When it comes to forward thinking dance lineups, Lost Village have got it pretty much nailed down. The secluded woodland party likes to keep things grooving, showcasing everything from house and disco to the darker shadows of techno, with even a splash of alternative indie to be found.
And although music is just strand of Lost Village – there's also a huge programme of comedy, theatre, workshops and art – we decided to take a deeper look at the lineup, picking out five mixes from artists on this year's lineup.
Peggy Gou is quite frankly everywhere right now. Having fought off misogyny in her own family, and a keen purveyor of fashion and style, it's little wonder her sets know no bounds.
Drawing from a diverse mix of house, techno, disco and acid, they're a true reflection of her as a person, and as a result, have made her one of our favourite selectors.
Unless you've been living under a rock for the past few years, it's been pretty hard to ignore Bicep. You've no doubt seen the logo. The bloggers turned house music icons now produce some of the genre's most infectious music, with their debut self-titled album testament to how far the duo have come.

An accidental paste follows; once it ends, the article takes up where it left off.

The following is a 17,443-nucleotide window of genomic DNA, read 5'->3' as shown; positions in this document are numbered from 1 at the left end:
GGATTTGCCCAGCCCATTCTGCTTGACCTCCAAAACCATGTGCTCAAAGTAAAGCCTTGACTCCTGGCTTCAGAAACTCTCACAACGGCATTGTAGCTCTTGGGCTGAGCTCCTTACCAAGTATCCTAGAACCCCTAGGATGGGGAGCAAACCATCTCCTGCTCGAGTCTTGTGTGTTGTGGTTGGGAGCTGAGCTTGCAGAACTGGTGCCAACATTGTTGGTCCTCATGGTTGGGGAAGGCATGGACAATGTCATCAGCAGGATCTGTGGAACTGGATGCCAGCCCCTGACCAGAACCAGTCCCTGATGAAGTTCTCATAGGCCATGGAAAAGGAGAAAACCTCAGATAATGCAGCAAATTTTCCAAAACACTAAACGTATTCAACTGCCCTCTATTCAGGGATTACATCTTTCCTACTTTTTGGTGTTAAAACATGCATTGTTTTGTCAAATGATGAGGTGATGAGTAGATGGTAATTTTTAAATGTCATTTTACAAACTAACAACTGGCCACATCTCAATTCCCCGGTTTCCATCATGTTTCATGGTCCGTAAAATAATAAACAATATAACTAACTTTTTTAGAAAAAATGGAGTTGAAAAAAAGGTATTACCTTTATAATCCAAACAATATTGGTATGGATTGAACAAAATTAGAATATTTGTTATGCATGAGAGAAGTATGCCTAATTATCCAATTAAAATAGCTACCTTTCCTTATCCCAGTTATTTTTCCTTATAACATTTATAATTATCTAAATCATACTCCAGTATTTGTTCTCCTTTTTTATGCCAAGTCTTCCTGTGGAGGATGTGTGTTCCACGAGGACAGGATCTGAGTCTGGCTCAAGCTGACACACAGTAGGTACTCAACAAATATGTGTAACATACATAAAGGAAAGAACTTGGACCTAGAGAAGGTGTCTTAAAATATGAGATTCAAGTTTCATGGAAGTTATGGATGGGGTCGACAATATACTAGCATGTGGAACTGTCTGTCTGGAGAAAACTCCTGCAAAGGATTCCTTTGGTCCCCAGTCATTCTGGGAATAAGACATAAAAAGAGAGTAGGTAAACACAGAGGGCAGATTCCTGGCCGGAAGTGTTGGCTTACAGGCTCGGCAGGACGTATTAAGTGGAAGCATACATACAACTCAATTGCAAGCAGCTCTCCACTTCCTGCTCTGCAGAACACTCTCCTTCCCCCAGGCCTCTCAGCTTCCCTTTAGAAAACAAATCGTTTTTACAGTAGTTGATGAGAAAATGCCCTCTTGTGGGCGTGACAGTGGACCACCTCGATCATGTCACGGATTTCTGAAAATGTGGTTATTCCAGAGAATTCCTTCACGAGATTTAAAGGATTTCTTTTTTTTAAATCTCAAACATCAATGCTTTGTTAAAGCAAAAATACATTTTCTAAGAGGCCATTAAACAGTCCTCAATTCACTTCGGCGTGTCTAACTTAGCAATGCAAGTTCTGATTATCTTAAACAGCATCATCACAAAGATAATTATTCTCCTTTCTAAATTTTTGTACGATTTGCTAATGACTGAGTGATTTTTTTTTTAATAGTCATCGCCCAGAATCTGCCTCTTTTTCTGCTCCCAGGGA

Their DJ sets are equally as infectious, crafted off the back of years of crate-digging in record shops and a love for bringing unearthed gems to new audiences.
Motor City Drum Ensemble
One of the kings of the groove, wherever MCDE plays, he brings the party. His sets span disco, soul, house and techno, but it's his constant eye on the dancefloor that has made him such a popular figure amongst dance fans.
Those after something a little darker should look no further than Richie Hawtin. Now one of techno's most influential figures, he has shaped the scene through his minimal production, forward-thinking attitude to new technologies, and carefully crafted live shows.
His set at last year's Contact Festival in Munich, however, is a hark back to his Detroit core: two hours of unaltered, ferocious pounding.
Not many can create a groove quite as well as the man known as Hunee. For this Boiler Room set, he utilises an array of disco bangers from across decades and continents (with a little bit of acid-house thrown in for good measure every now and then).